Former CEO of The Next Web. A fan of startups, entrepreneurship, getting things done faster, penning the occasional blog post, taking photos Former CEO of The Next Web. A fan of startups, entrepreneurship, getting things done faster, penning the occasional blog post, taking photos, designing, listening to good music and making lurrrve.
Virgin Media has become the first ISP to officially announce testing of a ‘deep packet inspection’ technology that will measure the level of illegal file-sharing on its network.
The system, called CView, is provided by a company called Detica and can then look inside those packets and analyse what is licensed and unlicensed. Information on licensed content is to be provided by the record industry.
CView is the first commercially available solution to provide a metric highlighting the volume and nature of Peer to Peer (P2P) file sharing activity on an ISP network,” says its owner, Detica.
But it, “does not, and cannot, identify individual Internet users,” it states flatly, boasting it’s, “The only accurate way of providing a ‘digital piracy’ index to both ISPs and CPs is to measure the actual P2P activity taking place within an ISP network.”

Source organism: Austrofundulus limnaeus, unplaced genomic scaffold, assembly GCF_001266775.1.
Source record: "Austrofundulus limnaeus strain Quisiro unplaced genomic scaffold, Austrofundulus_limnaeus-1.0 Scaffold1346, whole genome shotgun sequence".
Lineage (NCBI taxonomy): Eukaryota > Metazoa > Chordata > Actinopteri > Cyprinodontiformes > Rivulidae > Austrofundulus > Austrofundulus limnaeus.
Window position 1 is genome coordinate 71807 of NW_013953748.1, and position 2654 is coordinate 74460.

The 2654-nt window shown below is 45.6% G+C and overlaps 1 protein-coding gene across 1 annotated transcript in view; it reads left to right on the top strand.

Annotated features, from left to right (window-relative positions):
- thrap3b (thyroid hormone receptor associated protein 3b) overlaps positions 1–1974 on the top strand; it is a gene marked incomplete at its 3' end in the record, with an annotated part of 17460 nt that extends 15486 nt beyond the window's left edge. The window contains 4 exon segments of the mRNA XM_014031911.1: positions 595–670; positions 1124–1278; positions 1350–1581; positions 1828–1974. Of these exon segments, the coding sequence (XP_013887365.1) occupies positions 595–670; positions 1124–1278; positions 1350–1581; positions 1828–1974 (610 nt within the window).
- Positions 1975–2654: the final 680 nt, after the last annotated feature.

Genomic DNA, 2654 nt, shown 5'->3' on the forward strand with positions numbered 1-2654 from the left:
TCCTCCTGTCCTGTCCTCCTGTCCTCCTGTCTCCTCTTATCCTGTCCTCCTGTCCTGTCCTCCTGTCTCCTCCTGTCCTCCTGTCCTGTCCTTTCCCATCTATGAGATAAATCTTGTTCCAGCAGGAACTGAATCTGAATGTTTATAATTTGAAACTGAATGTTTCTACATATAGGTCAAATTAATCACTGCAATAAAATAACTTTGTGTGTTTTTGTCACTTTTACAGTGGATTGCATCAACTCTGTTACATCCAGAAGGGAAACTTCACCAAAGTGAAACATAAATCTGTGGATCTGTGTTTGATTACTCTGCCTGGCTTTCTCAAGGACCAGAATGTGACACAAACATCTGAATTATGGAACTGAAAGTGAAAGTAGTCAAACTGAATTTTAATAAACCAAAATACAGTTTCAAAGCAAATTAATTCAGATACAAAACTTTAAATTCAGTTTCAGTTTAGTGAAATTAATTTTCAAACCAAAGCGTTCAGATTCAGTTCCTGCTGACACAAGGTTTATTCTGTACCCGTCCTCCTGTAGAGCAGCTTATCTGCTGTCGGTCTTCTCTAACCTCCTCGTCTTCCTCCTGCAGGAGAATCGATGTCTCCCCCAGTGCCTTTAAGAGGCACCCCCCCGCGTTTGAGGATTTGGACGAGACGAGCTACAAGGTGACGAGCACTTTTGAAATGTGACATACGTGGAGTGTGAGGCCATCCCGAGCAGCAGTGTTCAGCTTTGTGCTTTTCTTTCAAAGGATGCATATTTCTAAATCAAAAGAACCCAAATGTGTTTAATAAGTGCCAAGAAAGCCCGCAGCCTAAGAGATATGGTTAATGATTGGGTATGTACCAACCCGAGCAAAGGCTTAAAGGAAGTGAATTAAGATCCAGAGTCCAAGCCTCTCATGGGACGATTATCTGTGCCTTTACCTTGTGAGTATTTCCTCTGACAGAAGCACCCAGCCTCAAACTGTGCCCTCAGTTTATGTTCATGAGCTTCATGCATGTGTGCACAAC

A Virgin spokesman said none approximately 40% of Virgin Media’s network would be monitored but none would be informed as doing so would be “counter-productive, because it doesn’t affect customers directly.”
Virgin claims that it is merely interested in how much of the file-sharing traffic infringes on copyright, and will simply measure the overall level of illegal file-sharing activity, rather than act on it. The company is also keen to emphasise that it will not keep a record on individual customers.
To think I was just about to sign up with Virgin after announcing it would be bring Tivo to the UK.
via The Register
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